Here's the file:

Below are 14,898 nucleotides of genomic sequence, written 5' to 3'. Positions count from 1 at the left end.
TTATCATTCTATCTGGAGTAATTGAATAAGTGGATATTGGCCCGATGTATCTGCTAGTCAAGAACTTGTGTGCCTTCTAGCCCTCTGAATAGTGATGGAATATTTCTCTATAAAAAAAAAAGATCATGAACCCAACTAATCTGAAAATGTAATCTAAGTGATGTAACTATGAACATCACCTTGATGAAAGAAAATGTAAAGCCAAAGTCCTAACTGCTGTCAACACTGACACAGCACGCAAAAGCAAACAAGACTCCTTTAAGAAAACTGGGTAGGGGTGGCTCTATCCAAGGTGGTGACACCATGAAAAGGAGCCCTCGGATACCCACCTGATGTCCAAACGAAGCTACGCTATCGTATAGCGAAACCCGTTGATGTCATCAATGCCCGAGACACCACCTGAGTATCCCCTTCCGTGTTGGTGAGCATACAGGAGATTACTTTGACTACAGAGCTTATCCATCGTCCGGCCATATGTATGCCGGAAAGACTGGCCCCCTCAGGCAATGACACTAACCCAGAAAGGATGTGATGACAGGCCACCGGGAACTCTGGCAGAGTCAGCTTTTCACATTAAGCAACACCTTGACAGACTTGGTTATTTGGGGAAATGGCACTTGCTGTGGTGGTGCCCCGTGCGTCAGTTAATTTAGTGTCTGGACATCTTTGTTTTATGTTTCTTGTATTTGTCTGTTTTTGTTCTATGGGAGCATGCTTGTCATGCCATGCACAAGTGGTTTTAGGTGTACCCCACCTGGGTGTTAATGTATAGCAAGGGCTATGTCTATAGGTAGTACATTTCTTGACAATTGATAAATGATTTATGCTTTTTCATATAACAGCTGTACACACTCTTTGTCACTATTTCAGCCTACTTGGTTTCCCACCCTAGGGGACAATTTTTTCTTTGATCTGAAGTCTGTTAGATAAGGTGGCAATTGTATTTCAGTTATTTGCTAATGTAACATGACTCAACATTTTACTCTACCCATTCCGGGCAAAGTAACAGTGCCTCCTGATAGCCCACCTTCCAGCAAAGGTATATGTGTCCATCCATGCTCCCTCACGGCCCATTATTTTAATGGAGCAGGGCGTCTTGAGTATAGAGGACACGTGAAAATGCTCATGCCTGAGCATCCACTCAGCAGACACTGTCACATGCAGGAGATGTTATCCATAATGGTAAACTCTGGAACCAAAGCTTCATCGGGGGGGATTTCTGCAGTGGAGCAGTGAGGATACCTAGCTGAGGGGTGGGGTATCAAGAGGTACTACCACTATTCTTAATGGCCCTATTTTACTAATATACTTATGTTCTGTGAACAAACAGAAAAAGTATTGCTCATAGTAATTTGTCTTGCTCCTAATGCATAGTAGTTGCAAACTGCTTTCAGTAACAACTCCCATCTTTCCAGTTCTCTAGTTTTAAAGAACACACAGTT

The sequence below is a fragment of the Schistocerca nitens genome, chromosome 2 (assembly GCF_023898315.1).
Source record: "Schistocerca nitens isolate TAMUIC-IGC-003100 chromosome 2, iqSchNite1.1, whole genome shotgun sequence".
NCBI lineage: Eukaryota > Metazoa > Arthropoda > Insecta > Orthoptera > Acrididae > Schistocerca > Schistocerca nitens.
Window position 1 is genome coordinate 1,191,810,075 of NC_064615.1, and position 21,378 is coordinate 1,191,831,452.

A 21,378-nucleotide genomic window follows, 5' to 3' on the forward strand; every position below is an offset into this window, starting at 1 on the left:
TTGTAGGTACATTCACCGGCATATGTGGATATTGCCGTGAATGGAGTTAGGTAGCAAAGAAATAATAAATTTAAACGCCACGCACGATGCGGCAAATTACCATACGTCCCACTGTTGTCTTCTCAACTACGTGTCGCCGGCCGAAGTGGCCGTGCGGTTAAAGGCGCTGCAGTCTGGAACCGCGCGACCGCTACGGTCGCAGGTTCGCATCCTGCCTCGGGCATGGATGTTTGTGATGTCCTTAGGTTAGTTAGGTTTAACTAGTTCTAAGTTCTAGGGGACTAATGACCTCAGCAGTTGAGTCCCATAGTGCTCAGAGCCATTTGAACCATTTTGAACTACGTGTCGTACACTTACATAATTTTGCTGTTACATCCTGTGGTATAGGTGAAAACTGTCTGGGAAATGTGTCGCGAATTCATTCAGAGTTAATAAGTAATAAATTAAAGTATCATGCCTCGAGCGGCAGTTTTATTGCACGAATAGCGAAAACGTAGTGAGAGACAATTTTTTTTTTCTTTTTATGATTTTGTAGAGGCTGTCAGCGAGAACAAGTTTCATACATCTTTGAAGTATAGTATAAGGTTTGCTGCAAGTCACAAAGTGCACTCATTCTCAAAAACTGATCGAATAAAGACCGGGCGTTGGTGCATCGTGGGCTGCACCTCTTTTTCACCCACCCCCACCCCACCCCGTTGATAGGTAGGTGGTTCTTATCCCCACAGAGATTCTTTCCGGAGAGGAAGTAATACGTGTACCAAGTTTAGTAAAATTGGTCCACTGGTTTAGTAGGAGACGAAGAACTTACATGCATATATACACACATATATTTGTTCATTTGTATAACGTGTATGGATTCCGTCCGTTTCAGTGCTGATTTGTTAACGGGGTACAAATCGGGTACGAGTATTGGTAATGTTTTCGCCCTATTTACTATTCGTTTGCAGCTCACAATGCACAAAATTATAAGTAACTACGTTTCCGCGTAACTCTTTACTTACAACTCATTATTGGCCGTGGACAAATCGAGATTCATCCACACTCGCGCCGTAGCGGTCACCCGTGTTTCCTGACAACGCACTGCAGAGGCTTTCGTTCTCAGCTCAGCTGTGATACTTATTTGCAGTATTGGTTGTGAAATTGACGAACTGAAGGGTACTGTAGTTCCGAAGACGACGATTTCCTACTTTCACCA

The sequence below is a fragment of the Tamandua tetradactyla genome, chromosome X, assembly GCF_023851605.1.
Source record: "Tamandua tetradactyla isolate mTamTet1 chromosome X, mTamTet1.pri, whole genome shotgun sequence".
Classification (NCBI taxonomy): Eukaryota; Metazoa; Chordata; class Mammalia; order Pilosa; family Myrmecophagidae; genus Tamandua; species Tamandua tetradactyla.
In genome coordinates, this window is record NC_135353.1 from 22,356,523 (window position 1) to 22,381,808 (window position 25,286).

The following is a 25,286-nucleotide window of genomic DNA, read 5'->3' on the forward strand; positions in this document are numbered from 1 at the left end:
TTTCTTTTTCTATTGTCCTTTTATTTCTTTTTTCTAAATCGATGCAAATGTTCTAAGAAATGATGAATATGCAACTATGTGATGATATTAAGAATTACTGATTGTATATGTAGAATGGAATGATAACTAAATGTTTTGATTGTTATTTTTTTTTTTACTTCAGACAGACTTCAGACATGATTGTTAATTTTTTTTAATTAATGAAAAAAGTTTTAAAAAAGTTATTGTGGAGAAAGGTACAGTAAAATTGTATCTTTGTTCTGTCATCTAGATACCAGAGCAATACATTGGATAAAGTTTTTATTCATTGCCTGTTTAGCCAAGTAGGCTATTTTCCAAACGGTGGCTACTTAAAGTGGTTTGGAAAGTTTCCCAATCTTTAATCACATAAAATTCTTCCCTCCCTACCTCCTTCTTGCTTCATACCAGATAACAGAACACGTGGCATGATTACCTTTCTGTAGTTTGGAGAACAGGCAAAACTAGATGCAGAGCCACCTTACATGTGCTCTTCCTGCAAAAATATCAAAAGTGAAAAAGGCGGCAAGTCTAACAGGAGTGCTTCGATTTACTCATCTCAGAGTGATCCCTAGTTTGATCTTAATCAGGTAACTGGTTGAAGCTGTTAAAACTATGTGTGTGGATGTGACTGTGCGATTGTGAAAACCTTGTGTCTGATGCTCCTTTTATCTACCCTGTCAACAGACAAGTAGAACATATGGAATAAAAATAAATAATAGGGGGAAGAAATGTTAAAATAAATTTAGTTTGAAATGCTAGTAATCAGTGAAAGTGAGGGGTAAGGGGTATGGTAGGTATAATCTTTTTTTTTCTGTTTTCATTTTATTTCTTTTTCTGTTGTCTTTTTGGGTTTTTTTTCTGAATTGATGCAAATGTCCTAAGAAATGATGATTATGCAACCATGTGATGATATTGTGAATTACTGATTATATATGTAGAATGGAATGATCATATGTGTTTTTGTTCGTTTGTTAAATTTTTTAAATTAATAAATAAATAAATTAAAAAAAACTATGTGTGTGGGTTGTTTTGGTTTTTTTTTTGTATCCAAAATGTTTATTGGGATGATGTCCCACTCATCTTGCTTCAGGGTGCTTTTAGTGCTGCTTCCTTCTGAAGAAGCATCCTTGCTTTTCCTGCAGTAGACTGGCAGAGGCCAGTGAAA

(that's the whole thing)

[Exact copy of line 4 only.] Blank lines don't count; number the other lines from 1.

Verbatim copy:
Source record: "Schistocerca nitens isolate TAMUIC-IGC-003100 chromosome 2, iqSchNite1.1, whole genome shotgun sequence".